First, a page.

I like to thank you to those who contribute to my memorials for sometimes I forget to say that. Thank You.
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Find A Grave Friends
BigFrench, crystal craddoc..., Jay Nolte, On the Trail
Messages left for Mike B. (605)[Leave Message]
Judy Annis
RE: Pvt. Elijah Dampier
Thanks for adding that info.
Added by Judy Annis on Jul 13, 2015 5:39 PM
Catherine Creede
RE: Thank you
I appreciate your kind words. You have also been a great help to me with my research. Thank you for all the work you do on FindAGrave.
Added by Catherine ... on Jun 21, 2015 12:56 PM
M Sardelis
William Robbins Corp VT
William Robbins is part of my ancestry.
He was born in Thetford, Orange, Vermont on 13 April 1806. He was the brother of my 4th great grandfather James Madison Robbins SR. This family was hugely involved in the Civil War and William also lost a nephew (George Robbins) at Andersonville. I would be happy to take ownership of him and add the rest of the family as I have pictures of memorials and publications with their names on it.
Feel free to pass it on and I promise to do justice to this family in their memory.
Added by M Sardelis on May 28, 2015 2:16 PM
David Melton
RE: Sgt. William B. Melton
According to Ancestry the following are his parents, along F.A.G. Memorial #

Mother: Nancy Elizabeth "Betty" Moser Melton F.A.G. # 67564000

Father: William Amon Melton F.A.G. # 67563978
Added by David Melton on May 27, 2015 2:25 PM
dawn oats
RE: Pvt. Green B. Petty
On the 1850 Federal census of Pickens Co., AL Green (43) & Elizabeth (33)show to have William P. (6), James P. (5) and Susan A. (4).

On the 1855 Alabama State Census it shows 2 white males under 21 & 1 white male over 21; 1 white female under 21 & 2 white females over 21; 2 slaves.

On the 1860 Federal census of Pickens Co., AL Green (52) & Elizabeth (46) show to have Wm (17), Phillip (15) & Susan (13).

On other ppls Ancestry trees (which sometime are NOT correct) there are several people who show a number of children NONE by the names listed above.

And all of these same ppl shows Green B. married a Susan Langley in 1867. Either they are mixed up and have another Green B. or something is wrong. I NEVER copy and paste information from another persons tree until I can personally verify it.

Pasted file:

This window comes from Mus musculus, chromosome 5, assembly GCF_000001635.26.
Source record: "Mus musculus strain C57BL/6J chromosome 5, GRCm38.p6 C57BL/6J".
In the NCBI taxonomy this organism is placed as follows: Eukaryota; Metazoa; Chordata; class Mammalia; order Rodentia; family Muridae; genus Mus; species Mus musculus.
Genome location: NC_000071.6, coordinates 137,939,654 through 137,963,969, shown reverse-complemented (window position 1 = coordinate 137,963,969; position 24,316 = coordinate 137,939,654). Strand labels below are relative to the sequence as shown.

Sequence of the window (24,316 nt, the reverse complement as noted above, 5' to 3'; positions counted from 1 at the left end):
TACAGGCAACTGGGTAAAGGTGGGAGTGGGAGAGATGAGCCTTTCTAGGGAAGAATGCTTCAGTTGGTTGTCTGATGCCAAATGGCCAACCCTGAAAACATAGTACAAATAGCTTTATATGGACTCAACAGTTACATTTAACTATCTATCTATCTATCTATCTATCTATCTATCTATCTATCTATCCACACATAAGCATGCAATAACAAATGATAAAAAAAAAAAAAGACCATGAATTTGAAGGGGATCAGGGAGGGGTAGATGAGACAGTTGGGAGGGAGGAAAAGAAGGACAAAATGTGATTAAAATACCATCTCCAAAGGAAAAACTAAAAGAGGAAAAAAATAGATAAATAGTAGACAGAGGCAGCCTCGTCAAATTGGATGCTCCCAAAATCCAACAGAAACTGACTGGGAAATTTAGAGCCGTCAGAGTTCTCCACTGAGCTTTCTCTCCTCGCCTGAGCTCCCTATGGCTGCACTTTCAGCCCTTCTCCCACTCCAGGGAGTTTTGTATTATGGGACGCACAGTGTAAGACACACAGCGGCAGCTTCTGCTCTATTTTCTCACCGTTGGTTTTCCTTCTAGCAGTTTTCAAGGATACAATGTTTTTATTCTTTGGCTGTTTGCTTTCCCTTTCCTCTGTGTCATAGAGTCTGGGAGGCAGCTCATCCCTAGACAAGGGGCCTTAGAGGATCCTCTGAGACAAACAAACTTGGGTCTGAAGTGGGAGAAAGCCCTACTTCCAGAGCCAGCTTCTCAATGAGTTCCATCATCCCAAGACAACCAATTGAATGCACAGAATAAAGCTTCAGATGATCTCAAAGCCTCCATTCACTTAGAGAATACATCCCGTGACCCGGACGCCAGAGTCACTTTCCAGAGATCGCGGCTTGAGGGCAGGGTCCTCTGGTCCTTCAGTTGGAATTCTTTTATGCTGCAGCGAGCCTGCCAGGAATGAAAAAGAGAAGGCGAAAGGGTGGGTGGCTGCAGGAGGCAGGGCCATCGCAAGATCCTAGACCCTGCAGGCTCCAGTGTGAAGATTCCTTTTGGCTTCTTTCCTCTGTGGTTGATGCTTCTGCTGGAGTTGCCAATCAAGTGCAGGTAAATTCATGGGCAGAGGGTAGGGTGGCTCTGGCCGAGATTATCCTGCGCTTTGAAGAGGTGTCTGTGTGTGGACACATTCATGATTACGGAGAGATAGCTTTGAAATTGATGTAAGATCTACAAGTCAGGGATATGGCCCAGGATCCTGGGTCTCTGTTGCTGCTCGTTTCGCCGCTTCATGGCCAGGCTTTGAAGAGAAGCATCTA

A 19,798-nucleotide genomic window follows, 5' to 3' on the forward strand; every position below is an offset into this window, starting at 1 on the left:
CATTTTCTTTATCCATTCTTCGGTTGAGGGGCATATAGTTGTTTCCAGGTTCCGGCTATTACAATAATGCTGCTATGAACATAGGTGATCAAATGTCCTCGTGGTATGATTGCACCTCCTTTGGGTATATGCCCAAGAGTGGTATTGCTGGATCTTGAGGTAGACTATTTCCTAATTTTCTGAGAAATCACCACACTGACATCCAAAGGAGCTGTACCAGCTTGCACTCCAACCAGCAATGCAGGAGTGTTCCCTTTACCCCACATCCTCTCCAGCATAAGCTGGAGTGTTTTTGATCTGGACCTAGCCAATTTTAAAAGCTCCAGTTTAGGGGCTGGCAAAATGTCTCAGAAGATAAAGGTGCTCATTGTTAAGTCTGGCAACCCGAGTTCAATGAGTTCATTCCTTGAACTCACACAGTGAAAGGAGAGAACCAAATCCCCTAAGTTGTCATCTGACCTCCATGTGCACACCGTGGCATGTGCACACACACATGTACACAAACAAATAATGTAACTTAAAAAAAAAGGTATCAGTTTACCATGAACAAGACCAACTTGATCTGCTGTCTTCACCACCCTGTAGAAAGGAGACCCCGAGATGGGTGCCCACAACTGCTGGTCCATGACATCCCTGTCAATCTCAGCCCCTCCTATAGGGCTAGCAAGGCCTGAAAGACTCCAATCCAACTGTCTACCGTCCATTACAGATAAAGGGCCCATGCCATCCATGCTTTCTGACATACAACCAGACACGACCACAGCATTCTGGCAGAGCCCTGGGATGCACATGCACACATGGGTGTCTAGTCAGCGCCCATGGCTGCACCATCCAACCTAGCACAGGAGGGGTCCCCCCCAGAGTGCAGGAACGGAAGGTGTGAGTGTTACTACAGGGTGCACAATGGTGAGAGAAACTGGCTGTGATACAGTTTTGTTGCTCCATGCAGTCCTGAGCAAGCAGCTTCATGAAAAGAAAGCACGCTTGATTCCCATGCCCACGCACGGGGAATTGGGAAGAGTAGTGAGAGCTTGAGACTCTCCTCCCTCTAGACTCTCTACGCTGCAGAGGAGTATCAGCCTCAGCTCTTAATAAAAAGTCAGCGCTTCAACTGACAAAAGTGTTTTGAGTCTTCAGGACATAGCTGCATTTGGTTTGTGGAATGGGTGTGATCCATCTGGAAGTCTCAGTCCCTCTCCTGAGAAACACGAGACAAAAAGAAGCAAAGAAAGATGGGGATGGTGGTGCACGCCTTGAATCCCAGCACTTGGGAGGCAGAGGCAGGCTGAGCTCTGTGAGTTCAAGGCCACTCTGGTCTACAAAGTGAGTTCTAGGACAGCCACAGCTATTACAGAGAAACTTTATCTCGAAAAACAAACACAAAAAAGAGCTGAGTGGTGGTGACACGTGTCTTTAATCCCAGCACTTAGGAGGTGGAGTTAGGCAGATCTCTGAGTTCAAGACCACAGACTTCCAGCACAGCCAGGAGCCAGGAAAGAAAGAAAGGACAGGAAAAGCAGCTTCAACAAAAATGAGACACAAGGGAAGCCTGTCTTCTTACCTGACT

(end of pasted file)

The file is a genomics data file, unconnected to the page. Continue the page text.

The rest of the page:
There is however one person who has a tree that list a William and she shows him to have been born in 1844 and Green Wesley born in 1836 & James born in 1845 & Susan born in 1846.

Once again thank you for help and interest in my Civil War Heroes! dawn
Added by dawn oats on May 21, 2015 9:39 AM
dawn oats
RE: Pvt. Green B. Petty
Thank you so very much! I have never "met" anyone in all my years of genealogy research that has been so timely and accurate in their responses. I would have never thought to look in Virginia for their graves.

So sad that they died on the same day. How could Elizabeth continue in life....strong lady I guess.

Again thank you! dawn
Added by dawn oats on May 21, 2015 5:52 AM
dawn oats
RE: Pvt. Green B. Petty
Hmmmm....the son I am related to is Green Wesley Petty and he died in Alcorn Co., MS and is buried at Fraley Chapel Cemetery in Corinth. He was in the 26th and 32nd MS Inf.

I guess William S. Petty was a brother to Green Wesley.

Thank you for the info. I will look at William S.'s memorial.
Added by dawn oats on May 20, 2015 1:32 PM
dawn oats
RE: Pvt. Green B. Petty
Wife's name was Elizabeth Barlow Petty. I see on the 1850/60 census he has children: William P.; James Phillip; Susan A. My 2x great grandfather was Green Wesley Petty (born 1833). Haven't checked out other children that ppl have listed on Ancestry.com.

I am a little confused because on his widow's application for pension it indicates his death date to be June 12, 1862 but I have copies of muster rolls that appear to be dated in the 1863-64.

Thank you so much for your help!

Dawn
Added by dawn oats on May 20, 2015 9:34 AM
dawn oats
Pvt. Green B. Petty
The Alabama Dept of Archives sent me a document that indicates my 3x great grandfather (named above) had a "Find a Grave" referenced. When I entered his information it guided me to your wonderful work and interesting information.

Can I request a photo of his grave site and e-mail it to me at sunup52@hotmail.com?

Thank you so much for filling in a MAJOR blank in my genealogy searches and for all the work you do!
Added by dawn oats on May 20, 2015 9:11 AM
Jennifer McNair
RE: Thanks
He was pvt. Co. B, 24th Reg't GA Vol. Inf.
I have his death date as 24 June 1862 of measles in Richmond, Virginia hospital. Thanks so much for your help!!
Added by Jennifer McNair on May 12, 2015 11:18 AM